Our photographer of the week is David Butali from Arezzo, Italy. He is a tourist photographer, one who travels for capturing images, they could be images of a city, of the beaches of Fuerteventura, of somewhere in Norway or simply in England or in Trieste.
When he is at home, on a typical Sunday morning, he wakes up at 5 a.m. to go alone or with friends to take pictures of the rising light in the forests. If he can go the day before, at the sunset he mounts his tent, hiding himself behind his camera, which is constantly interposed between him and the rest of the world for long periods.
In October 2010, photographer Daniel Sullivan traveled with a Kara tribesman by boat down Ethiopia’s Omo River to document some of the most isolated tribes on our planet. Together they camped along the banks of the Omo River. During the day they traveled by boat and hiked up into the jungles finding the tribes.
In Late 2011, the Ethiopian government will be completing the Gibe III dam on the Omo River, which will cut the water off from these tribes. Most of the people in the Omo Valley still donâ€™t know about the dam. More than 500,000 people and countless animals will have no access to their only source of water.
The tribes of the Omo River are some of the last untouched people on earth. Daniel believes it is important to tell their story, This is why he is publishing a book called “Tribes of the Omo River”, it will be a beautifully produced hard cover, coffee table book with full color photographs documenting four tribes, the Kara, the Nyangatom, the Hamer and the Mursi.
Inside the book are some of the first translations of the tribes’ songs, which are the oral traditions passed down from generation to generation. The book will also include excerpts from his journals.
Included with every book will be a cd with recordings from the tribes’ songs mixed with the natural sounds of the jungle.
This unique combination of images and sound will be an experience that brings the reader closer to the beauty of the Omo Valley.
All of the photographs from this work were also donated to Survival International in order to fight for the water rights of the tribes.
I Leave you to enjoy 12 pictures that speak best of the Omo river tribes. But before you indulge in that photography trip to Africa, please take action by sharing and joining Daniel Sullivan’s Kickstarter campaign and also spend a few minutes to read some of stories that Daniel worked so hard to write.
About the photographer
For the past 15 years, Daniel Sullivan has been taking photographs in Central Asia, the Middle East and Africa, documenting the human spirit.
His photographs and essays have explored Afghanistanâ€™s refugees, the children of Cambodiaâ€™s dumps and the orphans of Bihar, India among many other subjects. Most recently he’s been photographing the Tribes of the Omo River in Southern Ethiopia who will be affected by the Gibe III dam, for his second book “Tribes of the Omo River.”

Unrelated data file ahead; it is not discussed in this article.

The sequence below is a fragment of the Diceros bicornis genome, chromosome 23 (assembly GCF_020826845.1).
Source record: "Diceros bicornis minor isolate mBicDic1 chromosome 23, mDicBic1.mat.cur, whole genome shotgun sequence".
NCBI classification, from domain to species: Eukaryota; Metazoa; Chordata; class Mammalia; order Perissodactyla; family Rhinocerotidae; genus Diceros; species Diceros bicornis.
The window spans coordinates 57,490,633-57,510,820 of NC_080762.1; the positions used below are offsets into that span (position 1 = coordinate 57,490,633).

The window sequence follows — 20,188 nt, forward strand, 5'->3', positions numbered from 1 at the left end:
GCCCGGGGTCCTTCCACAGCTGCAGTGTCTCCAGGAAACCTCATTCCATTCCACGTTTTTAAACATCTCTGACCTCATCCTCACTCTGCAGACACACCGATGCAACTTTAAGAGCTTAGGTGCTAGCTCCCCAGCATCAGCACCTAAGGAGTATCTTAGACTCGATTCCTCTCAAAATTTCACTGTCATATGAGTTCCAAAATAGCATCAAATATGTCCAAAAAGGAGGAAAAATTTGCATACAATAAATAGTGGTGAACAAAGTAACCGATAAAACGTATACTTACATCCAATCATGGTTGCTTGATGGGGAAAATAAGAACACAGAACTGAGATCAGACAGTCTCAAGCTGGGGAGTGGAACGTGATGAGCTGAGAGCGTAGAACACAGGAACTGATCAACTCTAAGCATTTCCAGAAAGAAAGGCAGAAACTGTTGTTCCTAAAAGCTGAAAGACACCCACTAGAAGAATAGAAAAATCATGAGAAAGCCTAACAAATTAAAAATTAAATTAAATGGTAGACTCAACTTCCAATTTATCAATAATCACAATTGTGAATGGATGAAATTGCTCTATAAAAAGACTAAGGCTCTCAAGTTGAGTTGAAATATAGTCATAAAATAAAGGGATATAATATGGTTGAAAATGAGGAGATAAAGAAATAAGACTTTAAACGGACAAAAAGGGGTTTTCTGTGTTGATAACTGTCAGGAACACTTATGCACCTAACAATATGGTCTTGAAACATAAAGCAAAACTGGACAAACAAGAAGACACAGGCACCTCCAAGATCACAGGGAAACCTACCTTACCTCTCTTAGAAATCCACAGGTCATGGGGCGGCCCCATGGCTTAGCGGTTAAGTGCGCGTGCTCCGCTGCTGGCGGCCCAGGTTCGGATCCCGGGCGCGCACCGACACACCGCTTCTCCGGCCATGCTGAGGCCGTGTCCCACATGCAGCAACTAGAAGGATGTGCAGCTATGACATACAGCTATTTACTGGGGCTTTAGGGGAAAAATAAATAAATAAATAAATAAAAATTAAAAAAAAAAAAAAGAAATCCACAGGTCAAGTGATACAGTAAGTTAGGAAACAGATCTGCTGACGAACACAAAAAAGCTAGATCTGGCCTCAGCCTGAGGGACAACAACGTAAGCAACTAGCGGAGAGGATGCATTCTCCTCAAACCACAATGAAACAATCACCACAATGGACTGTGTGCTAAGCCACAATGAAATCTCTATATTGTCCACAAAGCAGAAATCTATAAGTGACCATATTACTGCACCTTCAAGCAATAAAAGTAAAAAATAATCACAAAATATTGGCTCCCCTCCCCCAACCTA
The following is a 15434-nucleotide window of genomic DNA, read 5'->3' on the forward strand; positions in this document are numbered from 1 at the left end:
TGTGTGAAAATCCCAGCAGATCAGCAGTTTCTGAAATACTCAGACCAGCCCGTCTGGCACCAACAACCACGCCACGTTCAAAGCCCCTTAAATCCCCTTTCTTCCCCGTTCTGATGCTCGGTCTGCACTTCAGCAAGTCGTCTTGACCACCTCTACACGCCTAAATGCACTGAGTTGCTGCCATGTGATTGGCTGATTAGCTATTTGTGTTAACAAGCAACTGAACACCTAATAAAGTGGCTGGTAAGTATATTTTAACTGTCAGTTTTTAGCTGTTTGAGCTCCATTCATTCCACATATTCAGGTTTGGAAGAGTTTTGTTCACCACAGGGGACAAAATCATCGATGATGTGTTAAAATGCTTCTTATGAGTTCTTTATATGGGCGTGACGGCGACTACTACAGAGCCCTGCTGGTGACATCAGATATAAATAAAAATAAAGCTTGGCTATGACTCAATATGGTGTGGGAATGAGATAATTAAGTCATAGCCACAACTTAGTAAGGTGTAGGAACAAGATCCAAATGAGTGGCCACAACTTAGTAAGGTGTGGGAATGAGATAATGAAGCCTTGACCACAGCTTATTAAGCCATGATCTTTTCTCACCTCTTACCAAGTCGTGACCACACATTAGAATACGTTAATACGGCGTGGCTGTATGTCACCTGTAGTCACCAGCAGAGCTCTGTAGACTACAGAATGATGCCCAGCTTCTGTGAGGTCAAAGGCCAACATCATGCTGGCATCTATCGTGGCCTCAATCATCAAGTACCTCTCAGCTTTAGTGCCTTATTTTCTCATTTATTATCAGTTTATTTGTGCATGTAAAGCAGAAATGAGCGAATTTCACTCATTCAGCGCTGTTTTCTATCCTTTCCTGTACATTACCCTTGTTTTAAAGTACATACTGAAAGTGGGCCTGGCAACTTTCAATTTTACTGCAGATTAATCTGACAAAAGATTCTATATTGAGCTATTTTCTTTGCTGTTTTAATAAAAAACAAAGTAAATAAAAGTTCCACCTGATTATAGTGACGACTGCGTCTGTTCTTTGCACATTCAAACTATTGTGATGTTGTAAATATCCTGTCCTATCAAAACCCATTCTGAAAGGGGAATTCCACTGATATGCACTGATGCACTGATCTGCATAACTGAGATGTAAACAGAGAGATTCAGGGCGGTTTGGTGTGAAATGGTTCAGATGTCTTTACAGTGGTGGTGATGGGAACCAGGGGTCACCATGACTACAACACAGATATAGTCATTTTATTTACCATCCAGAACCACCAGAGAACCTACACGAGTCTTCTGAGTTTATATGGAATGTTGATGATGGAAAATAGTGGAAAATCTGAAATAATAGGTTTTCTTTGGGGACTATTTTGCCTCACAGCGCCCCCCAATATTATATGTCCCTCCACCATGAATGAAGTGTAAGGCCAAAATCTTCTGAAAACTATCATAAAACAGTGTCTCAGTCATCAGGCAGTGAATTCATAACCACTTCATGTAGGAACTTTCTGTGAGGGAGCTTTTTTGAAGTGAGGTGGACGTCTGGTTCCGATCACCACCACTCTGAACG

Photography is Daniel’s passion and his vehicle for understanding, seeing and communicating the world to others.
When he is not taking pictures, he is living with his beautiful wife Caramiya and two kids Tristan and Evie in Maui, where he runs his store and gallery: Indigo Paia.
Our photographer of the week is Roland Shainidze an amateur photographer in Toronto, Canada interested in Architecture both interiors and exteriors.
Roland uses HDR tools to explore the artistic presentation of architectural elements. He is a graduate student in humanities at York university.
You can check his beautiful work on his 500px account. In the meantime I leave you to enjoy 10 pictures of his selection.
Our photographer of the week is still studying for a BA Hons degree in photography at the moment and has been a photographer for years who loves taking photos using both film and digital.
Joanna wants to eventually teach photography, she still has her own projects running alongside degree work.
I am sure you will enjoy 10 of her pictures showcasing her unique style. For the full works, you can visit her website.
Our amazing photographer of the week is Lars van de Goor. Born in 1964 in The Netherlands, in a houseboat, next to a farm, located between lakes and meadows. His first passion was music, the latest photography and editing. In a way he is still composing.
In 2007 Lars bought his first camera, a few months later he placed the very first pictures on the internet. Now four years later he got nominated as a finalist in the 2010 Hasselblad Masters Award, one of the most prestigious awards in the world of photography.